Mad River Estuary Restoration

Mad River Estuary Restoration

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Project Goal:

Restore key salmonid off-channel rearing habitat and provide public access, specifically for angling and river recreational uses in the lower Mad River's simplified estuary. The project includes two primary components: off-channel habitat and public access improvements. The public access will benefit the community by providing ADA access to an overlook and to a river access point. The floodplain enhancement will provide channels and a pond within the floodplain that is designed to support winter rearing coho.


4.25 acres of floodplain restored

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Project Stages

Conceptual Design

Permitting Phase

Implementation

Completion

Estimated Completion Date:
2020 - 2022

Region:

Project Funders

State Coastal Conservancy (SCC)
CDFW FRGP
USFWS

Fish Affected:

Project Description

The lower Mad River historically had access to a broad floodplain which provided critical rearing habitat for juvenile fish and off-channel refugia. Upstream impacts from land management and infrastructure development have led to sediment and temperature impairments. Lower in the river, levees to protect infrastructure and agricultural properties have disconnected the river from its floodplain. Partnering with the McKinleyville Community Services District, we are reconnecting the lower Mad River to over 4 acres of floodplain to improve key salmonid habitat. In addition, we will improve the existing trail network to enhance public access for angling and river recreation.

The 9.3-acre project is located on property owned by the McKinleyville Community Services District (MCSD), a public agency who oversees water, wastewater, streetlights, library, recreation, and open space within the community of McKinleyville. The project area is located three miles upstream from the mouth of the Mad River, within the zone of tidal influence. The project area encompasses bluff and floodplain topographic features and is within MCSD’s permitted wastewater facility, which includes 4.3 acres of constructed percolation ponds alongside the river. The habitat restoration project area focal point is a pair of constructed percolation ponds for treated wastewater disposal that are leveed from the river’s floods and ringed with cyclone fencing to prohibit public access. MCSD’s existing percolation ponds will be decommissioned and restored to riparian floodplain habitat. Within the restored floodplain a network of backwater ponds and channels will be provided that perennially connect to the Mad River and provide crucial off-channel winter rearing habitat for coho salmon.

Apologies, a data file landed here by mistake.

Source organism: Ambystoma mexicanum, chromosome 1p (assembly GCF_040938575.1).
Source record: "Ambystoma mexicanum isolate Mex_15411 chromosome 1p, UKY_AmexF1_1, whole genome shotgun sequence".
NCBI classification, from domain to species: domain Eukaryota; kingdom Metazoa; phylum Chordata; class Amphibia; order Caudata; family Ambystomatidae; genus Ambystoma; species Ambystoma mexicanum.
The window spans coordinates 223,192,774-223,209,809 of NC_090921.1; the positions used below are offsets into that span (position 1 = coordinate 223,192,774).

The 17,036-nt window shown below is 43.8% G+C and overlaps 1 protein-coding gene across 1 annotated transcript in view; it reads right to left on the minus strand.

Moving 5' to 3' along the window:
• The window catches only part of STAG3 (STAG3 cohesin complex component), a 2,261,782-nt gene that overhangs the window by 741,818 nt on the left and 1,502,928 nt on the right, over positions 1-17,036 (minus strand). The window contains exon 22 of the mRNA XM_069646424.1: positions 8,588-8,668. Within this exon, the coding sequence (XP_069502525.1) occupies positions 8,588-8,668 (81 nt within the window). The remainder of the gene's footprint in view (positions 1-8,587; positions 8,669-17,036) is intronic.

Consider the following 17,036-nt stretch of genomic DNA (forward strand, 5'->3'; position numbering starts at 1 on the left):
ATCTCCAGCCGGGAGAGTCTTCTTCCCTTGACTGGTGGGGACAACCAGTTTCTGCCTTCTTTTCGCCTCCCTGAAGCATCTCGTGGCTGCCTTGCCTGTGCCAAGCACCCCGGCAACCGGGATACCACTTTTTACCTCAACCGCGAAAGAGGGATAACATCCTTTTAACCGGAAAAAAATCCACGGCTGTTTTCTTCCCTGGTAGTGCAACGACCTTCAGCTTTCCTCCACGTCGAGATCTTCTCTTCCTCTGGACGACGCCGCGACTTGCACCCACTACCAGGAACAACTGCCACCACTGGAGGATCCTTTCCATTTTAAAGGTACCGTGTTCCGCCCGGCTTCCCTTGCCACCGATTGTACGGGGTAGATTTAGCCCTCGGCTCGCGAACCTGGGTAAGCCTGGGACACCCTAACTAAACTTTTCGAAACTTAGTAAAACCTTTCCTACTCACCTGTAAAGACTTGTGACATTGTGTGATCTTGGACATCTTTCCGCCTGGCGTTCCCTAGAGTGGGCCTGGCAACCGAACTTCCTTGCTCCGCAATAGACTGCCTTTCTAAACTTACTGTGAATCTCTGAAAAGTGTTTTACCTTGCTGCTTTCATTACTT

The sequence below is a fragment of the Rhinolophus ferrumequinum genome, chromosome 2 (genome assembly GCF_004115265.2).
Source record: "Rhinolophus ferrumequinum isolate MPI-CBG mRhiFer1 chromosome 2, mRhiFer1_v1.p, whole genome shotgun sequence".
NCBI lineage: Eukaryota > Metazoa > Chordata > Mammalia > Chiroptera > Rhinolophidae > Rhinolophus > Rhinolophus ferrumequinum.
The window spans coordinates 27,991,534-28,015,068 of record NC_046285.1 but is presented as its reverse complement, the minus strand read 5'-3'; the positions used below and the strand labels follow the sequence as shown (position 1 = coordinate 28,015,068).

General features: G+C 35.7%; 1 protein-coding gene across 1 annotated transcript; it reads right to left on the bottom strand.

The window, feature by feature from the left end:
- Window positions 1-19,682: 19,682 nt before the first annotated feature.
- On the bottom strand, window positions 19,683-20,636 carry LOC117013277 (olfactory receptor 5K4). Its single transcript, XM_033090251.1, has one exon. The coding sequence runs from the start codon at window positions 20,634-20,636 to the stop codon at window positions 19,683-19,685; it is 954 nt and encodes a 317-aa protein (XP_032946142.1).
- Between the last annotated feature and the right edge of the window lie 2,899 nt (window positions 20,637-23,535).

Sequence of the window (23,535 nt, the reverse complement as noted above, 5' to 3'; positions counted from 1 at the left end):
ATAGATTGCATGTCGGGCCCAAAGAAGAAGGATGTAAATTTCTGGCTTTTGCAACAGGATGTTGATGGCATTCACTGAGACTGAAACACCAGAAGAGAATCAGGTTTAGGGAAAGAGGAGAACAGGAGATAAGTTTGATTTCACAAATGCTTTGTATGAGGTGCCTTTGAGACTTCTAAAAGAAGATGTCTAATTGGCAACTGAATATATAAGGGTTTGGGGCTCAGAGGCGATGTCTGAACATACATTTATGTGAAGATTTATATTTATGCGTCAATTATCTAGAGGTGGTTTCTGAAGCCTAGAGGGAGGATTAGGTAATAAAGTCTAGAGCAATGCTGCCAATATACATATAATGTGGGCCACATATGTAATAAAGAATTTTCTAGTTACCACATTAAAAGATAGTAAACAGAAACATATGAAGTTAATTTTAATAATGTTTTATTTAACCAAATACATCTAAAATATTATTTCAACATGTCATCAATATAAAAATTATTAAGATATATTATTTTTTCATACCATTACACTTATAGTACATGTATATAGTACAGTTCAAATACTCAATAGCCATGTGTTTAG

The public access project will directly benefit the residents of McKinleyville, the region, and visitors to the region by providing an informational kiosk, interpretative signage, and universal access for a wide range of users such as casual walkers, hikers, birdwatchers, anglers, and cyclists. The project will also provide a lightly developed boat launch. The proposed trail will connect to School Road Trail and to the popular regional Hammond Trail - a part of the California Coastal Trail - that is used by local residents, Coastal Trail hikers, and touring cyclists.

Project Partners:

NOAA Restoration Center
Northern Hydrology and Engineering
SHN Engineers & Geologists
Chris Turner
Redwood Coast Action Agency
McBain Associates
GHD

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